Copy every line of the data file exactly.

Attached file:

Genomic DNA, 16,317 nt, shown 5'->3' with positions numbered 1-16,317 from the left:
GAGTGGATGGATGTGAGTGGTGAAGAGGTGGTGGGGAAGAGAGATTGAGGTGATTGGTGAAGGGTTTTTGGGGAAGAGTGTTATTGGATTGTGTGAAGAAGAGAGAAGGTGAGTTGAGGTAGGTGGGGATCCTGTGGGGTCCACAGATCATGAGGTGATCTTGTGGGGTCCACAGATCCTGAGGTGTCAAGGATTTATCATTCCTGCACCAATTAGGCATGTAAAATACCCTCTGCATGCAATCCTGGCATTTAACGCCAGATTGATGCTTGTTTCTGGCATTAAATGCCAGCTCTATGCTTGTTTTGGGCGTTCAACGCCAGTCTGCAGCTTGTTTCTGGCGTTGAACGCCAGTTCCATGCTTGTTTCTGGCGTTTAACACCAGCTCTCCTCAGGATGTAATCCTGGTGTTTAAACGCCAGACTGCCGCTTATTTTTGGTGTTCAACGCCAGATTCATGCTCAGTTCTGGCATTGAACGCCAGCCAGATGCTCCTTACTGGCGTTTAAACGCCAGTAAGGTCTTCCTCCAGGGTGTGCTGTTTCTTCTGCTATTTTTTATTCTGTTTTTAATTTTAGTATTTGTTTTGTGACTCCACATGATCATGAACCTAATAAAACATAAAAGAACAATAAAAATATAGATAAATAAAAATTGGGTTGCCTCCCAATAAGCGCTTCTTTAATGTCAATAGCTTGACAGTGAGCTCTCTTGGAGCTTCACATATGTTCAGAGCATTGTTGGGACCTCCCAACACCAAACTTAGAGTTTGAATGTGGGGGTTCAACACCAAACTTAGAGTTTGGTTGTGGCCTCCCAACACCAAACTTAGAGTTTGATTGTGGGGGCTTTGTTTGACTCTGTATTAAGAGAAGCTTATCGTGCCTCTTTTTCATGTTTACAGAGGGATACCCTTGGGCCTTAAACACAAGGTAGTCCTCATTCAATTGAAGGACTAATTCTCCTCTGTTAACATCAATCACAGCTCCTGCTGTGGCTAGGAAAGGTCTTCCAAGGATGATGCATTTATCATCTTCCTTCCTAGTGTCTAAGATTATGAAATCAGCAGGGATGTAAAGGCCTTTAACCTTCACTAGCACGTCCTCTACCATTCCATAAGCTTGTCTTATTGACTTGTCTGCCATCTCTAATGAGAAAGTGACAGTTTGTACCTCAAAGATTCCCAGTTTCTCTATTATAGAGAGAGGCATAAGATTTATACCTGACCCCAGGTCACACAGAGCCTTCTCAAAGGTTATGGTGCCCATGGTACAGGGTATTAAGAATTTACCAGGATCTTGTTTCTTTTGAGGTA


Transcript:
Genomic DNA, 16,317 nt, shown 5'->3' with positions numbered 1-16,317 from the left:
GAGTGGATGGATGTGAGTGGTGAAGAGGTGGTGGGGAAGAGAGATTGAGGTGATTGGTGAAGGGTTTTTGGGGAAGAGTGTTATTGGATTGTGTGAAGAAGAGAGAAGGTGAGTTGAGGTAGGTGGGGATCCTGTGGGGTCCACAGATCATGAGGTGATCTTGTGGGGTCCACAGATCCTGAGGTGTCAAGGATTTATCATTCCTGCACCAATTAGGCATGTAAAATACCCTCTGCATGCAATCCTGGCATTTAACGCCAGATTGATGCTTGTTTCTGGCATTAAATGCCAGCTCTATGCTTGTTTTGGGCGTTCAACGCCAGTCTGCAGCTTGTTTCTGGCGTTGAACGCCAGTTCCATGCTTGTTTCTGGCGTTTAACACCAGCTCTCCTCAGGATGTAATCCTGGTGTTTAAACGCCAGACTGCCGCTTATTTTTGGTGTTCAACGCCAGATTCATGCTCAGTTCTGGCATTGAACGCCAGCCAGATGCTCCTTACTGGCGTTTAAACGCCAGTAAGGTCTTCCTCCAGGGTGTGCTGTTTCTTCTGCTATTTTTTATTCTGTTTTTAATTTTAGTATTTGTTTTGTGACTCCACATGATCATGAACCTAATAAAACATAAAAGAACAATAAAAATATAGATAAATAAAAATTGGGTTGCCTCCCAATAAGCGCTTCTTTAATGTCAATAGCTTGACAGTGAGCTCTCTTGGAGCTTCACATATGTTCAGAGCATTGTTGGGACCTCCCAACACCAAACTTAGAGTTTGAATGTGGGGGTTCAACACCAAACTTAGAGTTTGGTTGTGGCCTCCCAACACCAAACTTAGAGTTTGATTGTGGGGGCTTTGTTTGACTCTGTATTAAGAGAAGCTTATCGTGCCTCTTTTTCATGTTTACAGAGGGATACCCTTGGGCCTTAAACACAAGGTAGTCCTCATTCAATTGAAGGACTAATTCTCCTCTGTTAACATCAATCACAGCTCCTGCTGTGGCTAGGAAAGGTCTTCCAAGGATGATGCATTTATCATCTTCCTTCCTAGTGTCTAAGATTATGAAATCAGCAGGGATGTAAAGGCCTTTAACCTTCACTAGCACGTCCTCTACCATTCCATAAGCTTGTCTTATTGACTTGTCTGCCATCTCTAATGAGAAAGTGACAGTTTGTACCTCAAAGATTCCCAGTTTCTCTATTATAGAGAGAGGCATAAGATTTATACCTGACCCCAGGTCACACAGAGCCTTCTCAAAGGTTATGGTGCCCATGGTACAGGGTATTAAGAATTTACCAGGATCTTGTTTCTTTTGAGGTA